Groups are smaller communities within the larger ActiveRain. Join groups created by others. or start your own and
get others to join
This is the place to view the past and present contests put on by ActiveRain and its members. Everyone can join the
group and help encourage each other. Current contest will be highlighted posts so it's easy for you all to see. Let it
Curious as to what others in your profession think about a certain product or tool?
AR's community takes the time to leave honest and transparent reviews of their experiences
so you can be a bit wiser about your purchase.
Broken down by categories and subcategories for easy finds
Get an unfiltered look at what real users are saying
Leave a review yourself for others to benefit from
Add new products as you use them and gain points for doing so
ActiveRain University (ARU) provides free on-line training. We coach, consult and support real estate professionals about real estate trends, technology and social media.
ARU Calendar provides class types and registration links
Watch short tutorials on updating your photo, inserting a hyperlink and much more
Sign up for the Daily Drop so you don't miss out on AR's daily happenings
Find answers to most FAQ's
Whatever it is you're into and wherever you are, AR surely has a group for you to join.
Brand, off the wall, specific subject matters…whatever it is you're looking for.
Each time you write a post you can syndicate your post to 5 groups.
And if by chance you don't find what you're looking for, start a new group today!
Get your content in front of more eyes
Search by location or type
Feel free to start your own group
Find some that are close to home and close to heart
Each month AR runs numerous contests as a way for our members to engage in activities
that will boost their business and increase their visibility in the community and beyond.
Earn points by partaking in these contest and climb the leaderboard
Do what's good for you and your business by participating
If you have an idea for a contest, just let us know
Stay motivated and on track with new contests popping up each month
Ask a Real Estate Question
Here's another avenue for you to build relationships with others. Share your expertise with someone searching for answers.
Play the teacher role and help someone out today
Your Homepage will alert you of new questions in your state
A wonderful way to open a door to a possible new client
Ask a question yourself to get help
These state pages or hyper-local pages provide content directly related to a specific geographical location.
State, County, City and Neighborhood pages make it easy for consumers to find what they're looking for.
Post your listings, school information, local events, market reports and more
Consumers peruse these pages for information
Farm your niche market and cover all the happenings in your neighborhood
Question: I have young children, and I am worried about water temperatures in my new home. Is that something an inspector checks?
Answer: Yes, a home inspector will test the water temperature and volume as part of a general home inspection. The inspector uses a thermometer, usually held under the water in the shower while operating at least one other water fixture, to determine any significant changes in water temperature. By turning the hot water all the way on and using the thermometer again, the inspector can give you an idea of water temperature. Anything over 120 degrees F can present a scalding problem.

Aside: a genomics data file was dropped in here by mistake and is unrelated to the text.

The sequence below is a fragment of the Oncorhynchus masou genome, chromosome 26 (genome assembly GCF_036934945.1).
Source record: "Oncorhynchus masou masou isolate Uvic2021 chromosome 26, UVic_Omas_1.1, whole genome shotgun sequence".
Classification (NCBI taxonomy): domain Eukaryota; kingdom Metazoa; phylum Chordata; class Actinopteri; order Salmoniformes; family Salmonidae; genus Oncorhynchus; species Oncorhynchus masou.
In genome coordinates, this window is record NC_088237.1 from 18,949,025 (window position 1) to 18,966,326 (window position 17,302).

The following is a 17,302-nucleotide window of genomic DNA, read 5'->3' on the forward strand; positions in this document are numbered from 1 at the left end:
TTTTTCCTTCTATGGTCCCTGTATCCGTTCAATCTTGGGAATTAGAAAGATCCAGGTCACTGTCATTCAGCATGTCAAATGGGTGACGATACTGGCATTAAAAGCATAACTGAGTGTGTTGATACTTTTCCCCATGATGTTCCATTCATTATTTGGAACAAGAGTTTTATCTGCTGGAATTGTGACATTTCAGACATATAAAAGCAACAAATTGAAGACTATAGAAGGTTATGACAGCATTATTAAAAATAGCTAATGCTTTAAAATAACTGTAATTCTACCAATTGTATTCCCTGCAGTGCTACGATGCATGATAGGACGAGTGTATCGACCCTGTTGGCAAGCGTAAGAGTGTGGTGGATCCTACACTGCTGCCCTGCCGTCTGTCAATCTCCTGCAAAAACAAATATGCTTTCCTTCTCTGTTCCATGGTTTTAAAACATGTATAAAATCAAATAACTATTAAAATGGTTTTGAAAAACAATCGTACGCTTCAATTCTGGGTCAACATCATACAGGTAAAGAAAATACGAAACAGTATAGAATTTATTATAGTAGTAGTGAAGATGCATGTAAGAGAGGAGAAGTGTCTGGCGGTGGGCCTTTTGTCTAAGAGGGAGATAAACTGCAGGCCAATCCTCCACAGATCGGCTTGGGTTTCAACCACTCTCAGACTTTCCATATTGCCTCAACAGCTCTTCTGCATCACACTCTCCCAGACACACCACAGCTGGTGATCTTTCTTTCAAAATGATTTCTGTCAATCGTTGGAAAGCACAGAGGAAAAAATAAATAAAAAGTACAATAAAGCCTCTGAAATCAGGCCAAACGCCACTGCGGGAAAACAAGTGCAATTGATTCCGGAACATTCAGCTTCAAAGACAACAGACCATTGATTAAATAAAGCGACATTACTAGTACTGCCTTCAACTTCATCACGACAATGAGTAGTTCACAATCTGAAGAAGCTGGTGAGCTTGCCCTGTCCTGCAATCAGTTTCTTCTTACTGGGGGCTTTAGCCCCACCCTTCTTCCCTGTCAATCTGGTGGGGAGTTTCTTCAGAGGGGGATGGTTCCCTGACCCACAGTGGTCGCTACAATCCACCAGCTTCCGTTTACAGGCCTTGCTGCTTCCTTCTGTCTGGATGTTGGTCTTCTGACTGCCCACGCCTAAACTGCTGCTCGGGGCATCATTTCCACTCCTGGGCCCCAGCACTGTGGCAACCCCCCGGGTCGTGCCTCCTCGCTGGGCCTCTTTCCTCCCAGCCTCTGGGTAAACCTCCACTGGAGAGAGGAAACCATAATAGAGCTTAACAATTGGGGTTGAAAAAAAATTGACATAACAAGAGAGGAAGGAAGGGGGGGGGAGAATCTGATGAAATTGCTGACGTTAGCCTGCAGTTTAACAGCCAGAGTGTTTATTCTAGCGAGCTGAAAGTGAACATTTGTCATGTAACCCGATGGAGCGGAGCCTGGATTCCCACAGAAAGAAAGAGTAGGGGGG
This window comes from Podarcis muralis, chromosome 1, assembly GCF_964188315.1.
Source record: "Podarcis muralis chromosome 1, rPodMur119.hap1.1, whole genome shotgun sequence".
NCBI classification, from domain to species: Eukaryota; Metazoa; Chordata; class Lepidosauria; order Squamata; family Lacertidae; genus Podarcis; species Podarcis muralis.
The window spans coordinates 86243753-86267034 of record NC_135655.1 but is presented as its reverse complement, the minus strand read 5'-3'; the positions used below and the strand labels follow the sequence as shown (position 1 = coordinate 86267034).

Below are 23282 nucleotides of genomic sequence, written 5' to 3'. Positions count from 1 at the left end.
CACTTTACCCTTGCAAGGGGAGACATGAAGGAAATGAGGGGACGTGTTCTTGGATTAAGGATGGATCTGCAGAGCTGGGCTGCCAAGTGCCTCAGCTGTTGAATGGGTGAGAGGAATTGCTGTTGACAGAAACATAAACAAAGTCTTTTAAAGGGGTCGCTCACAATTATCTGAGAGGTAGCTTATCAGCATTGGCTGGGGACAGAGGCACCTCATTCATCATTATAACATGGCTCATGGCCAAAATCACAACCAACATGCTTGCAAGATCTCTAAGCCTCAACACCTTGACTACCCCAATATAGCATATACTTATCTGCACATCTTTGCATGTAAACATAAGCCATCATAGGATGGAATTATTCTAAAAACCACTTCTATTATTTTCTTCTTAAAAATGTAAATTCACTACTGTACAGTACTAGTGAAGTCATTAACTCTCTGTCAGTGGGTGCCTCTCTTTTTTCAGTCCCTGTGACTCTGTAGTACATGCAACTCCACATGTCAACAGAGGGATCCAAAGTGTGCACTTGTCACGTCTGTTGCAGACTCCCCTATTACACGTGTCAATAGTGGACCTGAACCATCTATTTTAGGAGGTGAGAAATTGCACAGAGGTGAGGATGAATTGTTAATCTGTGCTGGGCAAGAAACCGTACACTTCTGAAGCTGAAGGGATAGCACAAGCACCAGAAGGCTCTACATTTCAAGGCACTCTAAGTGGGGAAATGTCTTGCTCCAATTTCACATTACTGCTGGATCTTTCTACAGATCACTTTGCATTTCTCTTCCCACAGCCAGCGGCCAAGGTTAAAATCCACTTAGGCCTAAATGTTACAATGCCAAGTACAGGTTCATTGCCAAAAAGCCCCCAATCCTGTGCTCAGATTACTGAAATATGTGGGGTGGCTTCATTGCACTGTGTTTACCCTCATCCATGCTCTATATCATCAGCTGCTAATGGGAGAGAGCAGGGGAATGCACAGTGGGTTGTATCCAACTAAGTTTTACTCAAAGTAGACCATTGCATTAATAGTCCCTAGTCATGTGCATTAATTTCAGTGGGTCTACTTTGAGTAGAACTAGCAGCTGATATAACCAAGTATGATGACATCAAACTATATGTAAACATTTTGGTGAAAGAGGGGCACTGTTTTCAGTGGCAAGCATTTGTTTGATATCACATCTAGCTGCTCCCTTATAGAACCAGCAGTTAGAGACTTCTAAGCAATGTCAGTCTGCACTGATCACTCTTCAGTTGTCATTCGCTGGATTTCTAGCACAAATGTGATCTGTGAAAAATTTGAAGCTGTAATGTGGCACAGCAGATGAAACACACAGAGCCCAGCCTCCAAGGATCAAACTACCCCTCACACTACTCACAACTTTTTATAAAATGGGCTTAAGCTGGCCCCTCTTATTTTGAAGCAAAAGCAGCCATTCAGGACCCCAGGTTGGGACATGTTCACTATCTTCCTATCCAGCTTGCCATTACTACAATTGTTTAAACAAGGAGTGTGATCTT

A water volume test determines the effects of more than one water fixture - such as the sink and the shower, or the shower and the toilet - operating simultaneously. To test, the inspector turns both the hot and cold water in a sink or shower, noting the general pressure coming out of the faucet. This is easiest in a bathroom with a shower where several water-using fixtures are close together. After setting the shower, the inspector flushes the toilet and turns on the sink. If the volume of water reduces enough to be seen with the other fixtures in use it's noted in the report.
The same test for water volume can be used to determine water temperature fluctuations when multiple fixtures are turned on at the same time. The temperature in the shower is first adjusted to about 105 degrees F. Then the toilet and sink are operated. If temperatures in the shower shift more than five degrees, it's noted. Both of these tests will give you more information about the current condition and safety of your new home.
As a part of a general inspection, NPI Inspectors perform a visual assessment of the water system and supply, noting not only temperature and pressure, but areas of leakage and overall condition. For more information, call your local inspector today.
Disclaimer: ActiveRain Corp. does not necessarily endorse the real estate agents, loan officers and brokers listed on this site. These real estate profiles, blogs and blog entries are provided here as a courtesy to our visitors to help them make an informed decision when buying or selling a house. ActiveRain Corp. takes no responsibility for the content in these profiles, that are written by the members of this community.